DaVinci attributes the increased sales of its personalized color configurations and color blends to this relationship between homeowners’ personalities and their home exteriors. The study also indicated that when house hunting or designing a home, the most attention-grabbing feature of the exterior was the style of the home, followed by how the home looked on the property. This means that opposed to buying a house simply because it’s a good deal or in a good location, people seek out the style of home that most reflects how they view themselves and want others to see them.

Published with permission from RISMedia.


Make Your Home More Eco-Friendly

March 2, 2012 3:54 am

There are many ways to take your green efforts at home beyond recycling and replacing light bulbs. The following suggestions from offer homeowners and renters more ways to be environmentally friendly around the house.

  • Find out if your local utility company offers green power using the EPA Green Power locator. Clean energy options include highly efficient combined heat and power, as well as renewable energy sources. It will typically cost you a few more cents per kilowatt hour but that can be offset by energy efficient appliances.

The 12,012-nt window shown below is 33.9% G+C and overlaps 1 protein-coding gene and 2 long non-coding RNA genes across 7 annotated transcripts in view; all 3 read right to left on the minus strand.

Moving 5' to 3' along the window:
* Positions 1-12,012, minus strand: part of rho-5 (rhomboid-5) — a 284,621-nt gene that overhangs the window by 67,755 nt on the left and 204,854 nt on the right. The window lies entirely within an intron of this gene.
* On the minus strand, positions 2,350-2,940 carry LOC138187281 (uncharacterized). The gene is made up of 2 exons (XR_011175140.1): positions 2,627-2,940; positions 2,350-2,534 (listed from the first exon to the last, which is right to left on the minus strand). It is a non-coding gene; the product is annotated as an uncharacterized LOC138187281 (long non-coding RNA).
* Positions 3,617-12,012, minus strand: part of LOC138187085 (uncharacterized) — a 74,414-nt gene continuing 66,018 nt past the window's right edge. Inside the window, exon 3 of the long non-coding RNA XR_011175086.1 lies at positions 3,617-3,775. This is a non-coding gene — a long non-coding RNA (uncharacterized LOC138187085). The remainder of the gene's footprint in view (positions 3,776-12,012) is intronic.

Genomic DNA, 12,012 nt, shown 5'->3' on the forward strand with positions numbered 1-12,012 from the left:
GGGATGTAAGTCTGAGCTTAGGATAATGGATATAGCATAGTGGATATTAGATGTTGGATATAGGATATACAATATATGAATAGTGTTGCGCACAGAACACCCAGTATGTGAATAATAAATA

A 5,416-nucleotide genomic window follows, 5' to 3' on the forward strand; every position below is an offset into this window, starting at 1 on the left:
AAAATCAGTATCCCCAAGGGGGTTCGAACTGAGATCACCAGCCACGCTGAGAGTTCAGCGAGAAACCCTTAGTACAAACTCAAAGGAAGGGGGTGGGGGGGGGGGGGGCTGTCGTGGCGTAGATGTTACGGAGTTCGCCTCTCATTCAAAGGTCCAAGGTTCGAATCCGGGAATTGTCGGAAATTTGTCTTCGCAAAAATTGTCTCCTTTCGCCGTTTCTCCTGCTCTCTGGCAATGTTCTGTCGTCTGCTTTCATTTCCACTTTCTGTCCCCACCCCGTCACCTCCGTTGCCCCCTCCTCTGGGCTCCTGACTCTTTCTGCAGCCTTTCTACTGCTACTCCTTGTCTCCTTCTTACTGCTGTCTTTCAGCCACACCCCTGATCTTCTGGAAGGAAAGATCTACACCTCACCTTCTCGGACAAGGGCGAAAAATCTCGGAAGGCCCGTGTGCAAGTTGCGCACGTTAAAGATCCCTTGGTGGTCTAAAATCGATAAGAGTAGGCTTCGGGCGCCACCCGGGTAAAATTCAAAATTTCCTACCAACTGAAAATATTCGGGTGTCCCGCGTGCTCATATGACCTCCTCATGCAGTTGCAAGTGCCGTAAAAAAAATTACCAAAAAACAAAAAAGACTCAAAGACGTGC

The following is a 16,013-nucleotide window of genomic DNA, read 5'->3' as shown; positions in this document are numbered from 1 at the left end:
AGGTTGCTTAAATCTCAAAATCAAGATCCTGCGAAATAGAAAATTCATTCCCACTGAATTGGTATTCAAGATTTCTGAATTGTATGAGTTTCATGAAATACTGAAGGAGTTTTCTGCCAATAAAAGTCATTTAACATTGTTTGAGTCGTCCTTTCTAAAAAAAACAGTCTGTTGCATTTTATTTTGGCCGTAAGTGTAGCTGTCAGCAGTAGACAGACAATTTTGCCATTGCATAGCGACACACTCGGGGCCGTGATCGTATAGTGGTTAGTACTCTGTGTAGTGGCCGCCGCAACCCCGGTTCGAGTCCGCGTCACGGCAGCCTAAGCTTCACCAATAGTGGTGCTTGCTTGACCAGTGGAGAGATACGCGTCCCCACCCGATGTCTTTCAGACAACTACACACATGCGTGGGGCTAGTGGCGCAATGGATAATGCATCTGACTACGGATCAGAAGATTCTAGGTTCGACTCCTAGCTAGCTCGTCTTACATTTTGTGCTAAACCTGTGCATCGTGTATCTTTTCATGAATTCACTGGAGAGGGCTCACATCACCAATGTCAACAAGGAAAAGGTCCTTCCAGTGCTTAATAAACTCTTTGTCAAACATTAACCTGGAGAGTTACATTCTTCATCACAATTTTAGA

• The energy used in the average house is responsible for twice as many greenhouse gas emissions as the average car. One of the biggest sources of this energy usage is heating and cooling. Take steps to insulate and air-seal your home as much as possible. Also, replace older equipment and appliances with Energy Star qualified options. Energy Star products have met strict standards for energy efficiency without sacrificing performance and will save you at least 30 percent on energy costs while using significantly less natural resources.
  • Consider installing a WaterSense labeled showerhead to save more than 2,300 gallons of water per year for the average household, and simultaneously reduce energy demands on water heaters. If every household in the U.S. installed WaterSense labeled showerheads, more than 250 billion gallons of water would be saved per year, which could supply more than 2.5 million homes with water needs for a year.